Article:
I’m always intrigued to understand a photographer’s motivation for the shooting. Why do they direct a lens on a certain topic? What does documenting that story mean to them? I asked Calderon why photographing protests was important to him:
“I choose to document protests because it’s an important job. Seeing members of society go out, stand against what they deem to be unfair and making an effort to change is how the UK moves forward. [I’m interested in] how we make history. Being a part of that process, whether it’s to just witness it, or document it, is an honor.”
“On a more functional level, I also do it to practice shooting. Protest photography is so fast and dynamic. It trains you to be decisive, to think ahead, and learn how best to interact with people. A lot of the time you work with what you’re given, which often isn’t perfect (lighting/access/speed of action) and have to make the best picture you can. This ultimately makes you a better photographer. If you can do things quickly, then you can translate that out to situations where you have more control.”
Advice to New Photographers
Back when I was younger, as boisterous as I was, I wish I had someone put their arm around me and give me the 101 of photographing protests while remaining ethical. I can’t go back in time. But I can help new and up-and-coming photographers.
Before allowing him to get back to what he does best, I asked Calderon what advice he would give to a new photographer wanting to document protests. First, he emphasized the importance of doing research, allowing you to understand the meaning of the protest and why it’s happening. He then encourages new photographers to go out and start practicing the craft. And, maybe most importantly, shoot how you would like to be shot.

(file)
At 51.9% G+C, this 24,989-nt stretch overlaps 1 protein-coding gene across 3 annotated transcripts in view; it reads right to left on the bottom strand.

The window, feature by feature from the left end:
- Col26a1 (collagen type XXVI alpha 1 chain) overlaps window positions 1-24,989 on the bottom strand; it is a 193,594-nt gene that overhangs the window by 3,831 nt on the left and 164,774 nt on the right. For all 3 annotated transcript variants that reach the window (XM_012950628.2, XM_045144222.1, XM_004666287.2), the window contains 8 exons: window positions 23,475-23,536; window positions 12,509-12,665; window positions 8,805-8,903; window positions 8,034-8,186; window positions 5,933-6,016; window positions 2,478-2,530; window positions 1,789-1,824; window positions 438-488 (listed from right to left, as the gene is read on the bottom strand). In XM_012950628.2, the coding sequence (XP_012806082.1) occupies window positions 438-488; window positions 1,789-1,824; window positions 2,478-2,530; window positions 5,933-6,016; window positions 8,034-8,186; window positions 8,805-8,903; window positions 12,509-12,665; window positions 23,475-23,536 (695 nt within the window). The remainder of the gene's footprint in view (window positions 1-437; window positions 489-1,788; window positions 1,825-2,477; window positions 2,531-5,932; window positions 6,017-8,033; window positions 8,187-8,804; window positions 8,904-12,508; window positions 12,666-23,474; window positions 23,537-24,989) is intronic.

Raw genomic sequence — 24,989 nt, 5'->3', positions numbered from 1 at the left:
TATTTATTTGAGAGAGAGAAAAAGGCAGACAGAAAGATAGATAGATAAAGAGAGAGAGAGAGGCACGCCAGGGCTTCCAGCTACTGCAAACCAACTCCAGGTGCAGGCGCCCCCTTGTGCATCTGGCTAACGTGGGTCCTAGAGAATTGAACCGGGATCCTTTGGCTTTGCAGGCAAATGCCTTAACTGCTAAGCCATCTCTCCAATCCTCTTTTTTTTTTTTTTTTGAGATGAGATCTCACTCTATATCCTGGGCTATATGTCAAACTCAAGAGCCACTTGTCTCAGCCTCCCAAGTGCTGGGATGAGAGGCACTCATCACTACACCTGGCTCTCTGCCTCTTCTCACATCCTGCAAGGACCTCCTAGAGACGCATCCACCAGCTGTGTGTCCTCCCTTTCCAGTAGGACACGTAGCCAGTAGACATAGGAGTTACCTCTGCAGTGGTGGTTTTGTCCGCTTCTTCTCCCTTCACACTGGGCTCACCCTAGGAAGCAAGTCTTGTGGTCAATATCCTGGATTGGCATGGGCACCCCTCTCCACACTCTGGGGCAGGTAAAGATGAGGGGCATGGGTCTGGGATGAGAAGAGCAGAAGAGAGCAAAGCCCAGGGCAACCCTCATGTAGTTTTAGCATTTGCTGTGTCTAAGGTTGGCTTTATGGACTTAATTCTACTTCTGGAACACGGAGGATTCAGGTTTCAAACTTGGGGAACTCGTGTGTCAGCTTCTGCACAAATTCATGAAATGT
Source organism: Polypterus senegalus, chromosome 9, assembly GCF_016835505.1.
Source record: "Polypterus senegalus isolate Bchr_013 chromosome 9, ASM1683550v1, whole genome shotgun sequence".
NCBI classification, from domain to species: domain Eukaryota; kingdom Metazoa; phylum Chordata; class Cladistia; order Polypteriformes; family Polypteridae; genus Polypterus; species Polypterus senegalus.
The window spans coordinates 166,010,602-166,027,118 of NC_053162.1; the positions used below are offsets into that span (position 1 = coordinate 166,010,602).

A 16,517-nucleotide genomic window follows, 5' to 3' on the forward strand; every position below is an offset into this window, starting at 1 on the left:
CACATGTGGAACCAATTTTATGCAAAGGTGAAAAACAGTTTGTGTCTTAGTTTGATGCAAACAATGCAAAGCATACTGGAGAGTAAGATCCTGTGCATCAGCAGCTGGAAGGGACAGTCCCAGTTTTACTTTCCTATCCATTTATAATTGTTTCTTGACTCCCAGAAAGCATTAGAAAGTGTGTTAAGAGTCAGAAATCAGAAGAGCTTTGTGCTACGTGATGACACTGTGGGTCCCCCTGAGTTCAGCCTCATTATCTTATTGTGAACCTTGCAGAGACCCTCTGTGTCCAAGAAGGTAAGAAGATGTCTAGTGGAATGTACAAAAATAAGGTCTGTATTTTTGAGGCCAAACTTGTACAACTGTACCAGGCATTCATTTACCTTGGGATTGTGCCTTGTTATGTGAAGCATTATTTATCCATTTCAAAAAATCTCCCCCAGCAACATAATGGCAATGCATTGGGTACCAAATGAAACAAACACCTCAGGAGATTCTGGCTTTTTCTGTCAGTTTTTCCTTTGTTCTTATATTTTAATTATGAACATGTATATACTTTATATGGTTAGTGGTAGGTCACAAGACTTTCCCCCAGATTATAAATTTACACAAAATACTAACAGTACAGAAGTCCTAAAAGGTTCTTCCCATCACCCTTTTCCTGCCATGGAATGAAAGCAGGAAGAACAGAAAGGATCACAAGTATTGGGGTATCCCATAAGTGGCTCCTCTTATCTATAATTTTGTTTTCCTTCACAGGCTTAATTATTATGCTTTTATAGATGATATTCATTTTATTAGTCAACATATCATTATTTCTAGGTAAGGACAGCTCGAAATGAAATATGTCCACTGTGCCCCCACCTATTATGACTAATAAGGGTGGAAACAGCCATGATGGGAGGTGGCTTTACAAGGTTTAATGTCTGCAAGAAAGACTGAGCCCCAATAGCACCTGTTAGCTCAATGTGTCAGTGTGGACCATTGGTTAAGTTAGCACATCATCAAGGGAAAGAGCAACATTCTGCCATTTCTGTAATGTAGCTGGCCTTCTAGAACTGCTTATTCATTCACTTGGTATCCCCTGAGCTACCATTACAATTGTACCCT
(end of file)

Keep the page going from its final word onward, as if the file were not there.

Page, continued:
The final pointer is something I always try and keep in mind. If I wouldn’t want someone to photograph me in a certain way, I have no right to photograph them in that way.
Giving the digital floor to Calderon, he had this to say in closing:
“I think it’s important to note that no one is a saint when it comes to this kind of photography. We all make mistakes, step over a line that we shouldn’t to get a shot that we believe will land us a Guardian feature. However, where the true value in ethics and photography rests is to have an honest conversation with yourself. ‘Am I here for the right reason?’ and ensure you’re acting with the same integrity that you’d hope a person capturing you in public would.”
All images by Henri Calderon were published with permission. Lead image by Henri Calderon.